Thunder Defense and Offense Looking Increasingly Lethal
By: A. Suave Francisco
After a few bumps in the road in the first few games of the season, the new-look Oklahoma City Thunder seem to be figuring some things out both offensively and defensively, after their first quality win on the road over the Milwaukee Bucks.
The question was never whether this team could score or not, it was about their chemistry and their defensive play. There were many whispers about their defense being improved from last year after acquiring another wing defender in Paul George, but how improved would they be?
After immense criticism from fans (many being local), radio personalities and more, Andre Roberson stepped up and showed the NBA what he's been showing over the course of four seasons now. Tuesday night was their biggest test thus far, with OKC's chance to defend Giannis Antetokoumpo. His primary defender was Roberson and he showed why he's worth his $10 million contract with the Thunder.
Antetokoumpo finished Tuesday's game with 28 points on 9-of-14 shooting, but a large portion of his points came when Roberson was on the bench. He struggled to create anything offensively against him.
During the third quarter, Roberson held Giannis to four points. Around the four-minute mark, Roberson was called to the bench. That's when we witnessed the Greek Freak's onslaught of scoring where he finished the third quarter with 16 points.
There is immense value in having Roberson on this team. With the combination of four players in the starting five averaging 78 points per game, the desperate need for him to score isn't as high as it has been in the past, especially last season. But the Thunder do need a defensive specialist because, without Dre, they wouldn't have one. Yes, George is considered a two-way player, but it's a stretch considering him a specialist and most championship-caliber teams have a lockdown defender on their roster or are very stout defensively as a collective unit.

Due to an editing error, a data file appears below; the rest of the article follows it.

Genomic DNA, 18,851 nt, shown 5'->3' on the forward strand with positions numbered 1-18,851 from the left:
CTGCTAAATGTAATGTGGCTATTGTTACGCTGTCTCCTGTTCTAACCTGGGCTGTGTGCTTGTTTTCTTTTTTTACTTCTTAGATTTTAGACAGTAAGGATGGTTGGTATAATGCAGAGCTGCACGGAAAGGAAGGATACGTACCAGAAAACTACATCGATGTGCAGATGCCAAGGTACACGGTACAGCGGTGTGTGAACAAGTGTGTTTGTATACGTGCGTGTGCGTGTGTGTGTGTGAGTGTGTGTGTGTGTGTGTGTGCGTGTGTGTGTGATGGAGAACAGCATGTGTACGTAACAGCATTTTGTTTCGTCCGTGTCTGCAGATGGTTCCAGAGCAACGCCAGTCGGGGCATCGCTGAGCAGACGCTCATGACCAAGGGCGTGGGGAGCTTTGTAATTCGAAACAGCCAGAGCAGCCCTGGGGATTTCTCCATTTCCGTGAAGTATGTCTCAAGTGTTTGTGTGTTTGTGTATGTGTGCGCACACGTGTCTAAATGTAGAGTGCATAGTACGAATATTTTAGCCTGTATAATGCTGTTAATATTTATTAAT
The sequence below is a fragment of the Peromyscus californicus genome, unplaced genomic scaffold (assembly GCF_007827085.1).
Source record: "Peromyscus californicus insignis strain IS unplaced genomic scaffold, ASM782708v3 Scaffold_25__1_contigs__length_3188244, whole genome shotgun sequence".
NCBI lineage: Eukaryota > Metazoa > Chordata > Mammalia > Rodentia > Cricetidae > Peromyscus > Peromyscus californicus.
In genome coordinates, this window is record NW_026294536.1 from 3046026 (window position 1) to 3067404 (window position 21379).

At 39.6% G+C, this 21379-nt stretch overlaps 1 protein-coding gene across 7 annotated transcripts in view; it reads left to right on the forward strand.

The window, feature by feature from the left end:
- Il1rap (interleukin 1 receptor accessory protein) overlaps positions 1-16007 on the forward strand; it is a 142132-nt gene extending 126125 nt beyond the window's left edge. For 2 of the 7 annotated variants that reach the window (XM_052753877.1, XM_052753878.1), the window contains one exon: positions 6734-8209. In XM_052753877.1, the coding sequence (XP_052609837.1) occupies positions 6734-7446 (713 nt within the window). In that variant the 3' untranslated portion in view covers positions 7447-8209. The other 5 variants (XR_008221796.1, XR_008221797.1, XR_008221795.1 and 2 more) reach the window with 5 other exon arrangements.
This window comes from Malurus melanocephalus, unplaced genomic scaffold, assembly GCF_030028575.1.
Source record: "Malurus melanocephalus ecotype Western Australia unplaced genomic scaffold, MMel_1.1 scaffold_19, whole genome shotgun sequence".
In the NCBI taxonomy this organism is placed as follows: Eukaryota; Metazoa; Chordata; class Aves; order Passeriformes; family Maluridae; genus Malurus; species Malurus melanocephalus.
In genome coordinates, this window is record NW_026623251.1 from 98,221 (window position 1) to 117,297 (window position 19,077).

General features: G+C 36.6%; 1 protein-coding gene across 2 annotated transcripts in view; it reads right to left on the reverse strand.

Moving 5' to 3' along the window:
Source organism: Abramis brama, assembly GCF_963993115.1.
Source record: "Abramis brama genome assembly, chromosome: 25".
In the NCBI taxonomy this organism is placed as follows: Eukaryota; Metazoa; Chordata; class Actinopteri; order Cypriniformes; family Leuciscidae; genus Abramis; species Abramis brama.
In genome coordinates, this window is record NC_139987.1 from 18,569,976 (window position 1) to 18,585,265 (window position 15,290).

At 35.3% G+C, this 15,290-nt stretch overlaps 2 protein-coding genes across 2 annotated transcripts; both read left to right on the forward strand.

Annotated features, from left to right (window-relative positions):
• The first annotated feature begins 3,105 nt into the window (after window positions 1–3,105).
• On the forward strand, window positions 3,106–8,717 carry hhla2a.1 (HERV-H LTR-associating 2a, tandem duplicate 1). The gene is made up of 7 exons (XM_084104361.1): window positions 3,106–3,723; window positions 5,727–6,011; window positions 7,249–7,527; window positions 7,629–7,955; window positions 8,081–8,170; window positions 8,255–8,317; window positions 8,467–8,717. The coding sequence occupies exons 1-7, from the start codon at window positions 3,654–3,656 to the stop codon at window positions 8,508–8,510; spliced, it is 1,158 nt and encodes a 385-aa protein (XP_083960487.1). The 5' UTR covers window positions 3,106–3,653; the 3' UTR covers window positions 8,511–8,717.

Now that everyone gets the point about Roberson and his defense, elaborating on how improved this team already is compared to last year is the only option.
Obviously, when you add Anthony and George to the same team that the reigning scoring championship of the NBA calls his own, things are going to get fun. Despite some unwarranted criticism of this team's progression through the first five or six games of an 82-game season, there are clear signs of this being a great, championship-contending team.
Russell took almost no time adjusting his game to fit both Melo and PG's, while Melo knew what his role was from game one and Paul seems to be figuring things out. Many were skeptical of the idea of bringing on two players that thrive off isolation ball onto this team, but they forgot that Westbrook nearly led the NBA in assists last season and now look, he's doing just that. With 75 games left to play in the regular season, there will be ample time for this offense to mesh even more before the second season (the Playoffs) come around.
Greatness takes time both offensively and defensively. It will take almost a fourth of the season before anyone should expect to see them starting to reach their full potential and honestly, they are further ahead than expected now, on the last day of October.